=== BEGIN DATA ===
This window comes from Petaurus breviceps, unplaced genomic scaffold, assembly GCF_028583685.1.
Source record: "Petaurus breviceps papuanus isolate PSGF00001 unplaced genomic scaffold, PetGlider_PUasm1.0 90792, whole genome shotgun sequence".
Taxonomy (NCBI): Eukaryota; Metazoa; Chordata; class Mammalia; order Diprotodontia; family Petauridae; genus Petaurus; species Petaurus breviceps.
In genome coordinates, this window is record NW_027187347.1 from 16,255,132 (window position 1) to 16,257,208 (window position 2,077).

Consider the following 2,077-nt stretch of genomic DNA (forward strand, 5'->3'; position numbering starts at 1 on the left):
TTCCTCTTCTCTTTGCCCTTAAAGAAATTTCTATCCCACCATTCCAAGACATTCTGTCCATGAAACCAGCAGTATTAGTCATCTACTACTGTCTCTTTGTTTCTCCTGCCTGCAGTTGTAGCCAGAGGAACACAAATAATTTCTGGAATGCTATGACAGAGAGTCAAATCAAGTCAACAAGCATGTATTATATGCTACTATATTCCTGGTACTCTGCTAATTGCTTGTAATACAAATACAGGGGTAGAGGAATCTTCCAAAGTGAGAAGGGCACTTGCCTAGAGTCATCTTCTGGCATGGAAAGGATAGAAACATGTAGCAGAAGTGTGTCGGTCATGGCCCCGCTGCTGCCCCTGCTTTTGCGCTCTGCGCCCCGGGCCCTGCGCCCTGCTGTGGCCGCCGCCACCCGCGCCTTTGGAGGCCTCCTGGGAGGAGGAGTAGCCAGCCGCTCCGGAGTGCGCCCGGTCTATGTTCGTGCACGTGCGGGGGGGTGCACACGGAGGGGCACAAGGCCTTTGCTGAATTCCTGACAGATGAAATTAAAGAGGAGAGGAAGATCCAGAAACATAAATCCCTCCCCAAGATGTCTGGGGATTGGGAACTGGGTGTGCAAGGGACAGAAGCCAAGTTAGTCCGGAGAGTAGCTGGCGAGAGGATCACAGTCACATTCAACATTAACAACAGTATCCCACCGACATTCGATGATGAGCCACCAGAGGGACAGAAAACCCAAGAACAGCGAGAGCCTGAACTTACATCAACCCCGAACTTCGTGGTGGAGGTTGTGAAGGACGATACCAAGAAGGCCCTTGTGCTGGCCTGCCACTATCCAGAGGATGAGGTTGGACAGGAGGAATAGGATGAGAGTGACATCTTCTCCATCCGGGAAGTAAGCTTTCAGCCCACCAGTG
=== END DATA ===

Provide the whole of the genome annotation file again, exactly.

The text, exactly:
This window comes from Petaurus breviceps, unplaced genomic scaffold, assembly GCF_028583685.1.
Source record: "Petaurus breviceps papuanus isolate PSGF00001 unplaced genomic scaffold, PetGlider_PUasm1.0 90792, whole genome shotgun sequence".
Taxonomy (NCBI): Eukaryota; Metazoa; Chordata; class Mammalia; order Diprotodontia; family Petauridae; genus Petaurus; species Petaurus breviceps.
In genome coordinates, this window is record NW_027187347.1 from 16,255,132 (window position 1) to 16,257,208 (window position 2,077).

Consider the following 2,077-nt stretch of genomic DNA (forward strand, 5'->3'; position numbering starts at 1 on the left):
TTCCTCTTCTCTTTGCCCTTAAAGAAATTTCTATCCCACCATTCCAAGACATTCTGTCCATGAAACCAGCAGTATTAGTCATCTACTACTGTCTCTTTGTTTCTCCTGCCTGCAGTTGTAGCCAGAGGAACACAAATAATTTCTGGAATGCTATGACAGAGAGTCAAATCAAGTCAACAAGCATGTATTATATGCTACTATATTCCTGGTACTCTGCTAATTGCTTGTAATACAAATACAGGGGTAGAGGAATCTTCCAAAGTGAGAAGGGCACTTGCCTAGAGTCATCTTCTGGCATGGAAAGGATAGAAACATGTAGCAGAAGTGTGTCGGTCATGGCCCCGCTGCTGCCCCTGCTTTTGCGCTCTGCGCCCCGGGCCCTGCGCCCTGCTGTGGCCGCCGCCACCCGCGCCTTTGGAGGCCTCCTGGGAGGAGGAGTAGCCAGCCGCTCCGGAGTGCGCCCGGTCTATGTTCGTGCACGTGCGGGGGGGTGCACACGGAGGGGCACAAGGCCTTTGCTGAATTCCTGACAGATGAAATTAAAGAGGAGAGGAAGATCCAGAAACATAAATCCCTCCCCAAGATGTCTGGGGATTGGGAACTGGGTGTGCAAGGGACAGAAGCCAAGTTAGTCCGGAGAGTAGCTGGCGAGAGGATCACAGTCACATTCAACATTAACAACAGTATCCCACCGACATTCGATGATGAGCCACCAGAGGGACAGAAAACCCAAGAACAGCGAGAGCCTGAACTTACATCAACCCCGAACTTCGTGGTGGAGGTTGTGAAGGACGATACCAAGAAGGCCCTTGTGCTGGCCTGCCACTATCCAGAGGATGAGGTTGGACAGGAGGAATAGGATGAGAGTGACATCTTCTCCATCCGGGAAGTAAGCTTTCAGCCCACCAGTG